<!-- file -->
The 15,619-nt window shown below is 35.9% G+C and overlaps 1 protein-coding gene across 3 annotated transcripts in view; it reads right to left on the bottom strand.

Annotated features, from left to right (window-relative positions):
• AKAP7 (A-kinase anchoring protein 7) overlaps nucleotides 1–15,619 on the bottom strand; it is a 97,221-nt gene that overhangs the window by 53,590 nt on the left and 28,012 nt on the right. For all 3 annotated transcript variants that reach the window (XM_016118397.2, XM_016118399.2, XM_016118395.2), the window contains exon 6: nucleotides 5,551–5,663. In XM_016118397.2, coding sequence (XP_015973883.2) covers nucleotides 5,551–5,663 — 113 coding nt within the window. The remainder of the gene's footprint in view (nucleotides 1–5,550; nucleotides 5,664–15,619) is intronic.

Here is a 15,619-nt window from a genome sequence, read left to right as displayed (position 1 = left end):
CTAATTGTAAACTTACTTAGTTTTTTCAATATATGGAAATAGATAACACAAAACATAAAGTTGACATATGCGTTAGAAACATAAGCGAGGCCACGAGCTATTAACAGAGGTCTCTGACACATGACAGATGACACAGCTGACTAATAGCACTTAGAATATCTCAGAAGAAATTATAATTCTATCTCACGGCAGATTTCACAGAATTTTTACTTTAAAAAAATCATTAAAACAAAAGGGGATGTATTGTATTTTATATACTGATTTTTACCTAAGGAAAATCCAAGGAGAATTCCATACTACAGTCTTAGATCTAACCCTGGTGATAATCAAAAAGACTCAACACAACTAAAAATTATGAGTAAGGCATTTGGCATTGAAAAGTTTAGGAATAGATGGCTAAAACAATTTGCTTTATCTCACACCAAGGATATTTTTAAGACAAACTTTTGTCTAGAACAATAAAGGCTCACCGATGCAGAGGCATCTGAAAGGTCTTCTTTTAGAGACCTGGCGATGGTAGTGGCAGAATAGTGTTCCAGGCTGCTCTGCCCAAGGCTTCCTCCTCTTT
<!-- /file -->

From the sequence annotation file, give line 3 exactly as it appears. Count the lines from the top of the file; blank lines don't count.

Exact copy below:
• AKAP7 (A-kinase anchoring protein 7) overlaps nucleotides 1–15,619 on the bottom strand; it is a 97,221-nt gene that overhangs the window by 53,590 nt on the left and 28,012 nt on the right. For all 3 annotated transcript variants that reach the window (XM_016118397.2, XM_016118399.2, XM_016118395.2), the window contains exon 6: nucleotides 5,551–5,663. In XM_016118397.2, coding sequence (XP_015973883.2) covers nucleotides 5,551–5,663 — 113 coding nt within the window. The remainder of the gene's footprint in view (nucleotides 1–5,550; nucleotides 5,664–15,619) is intronic.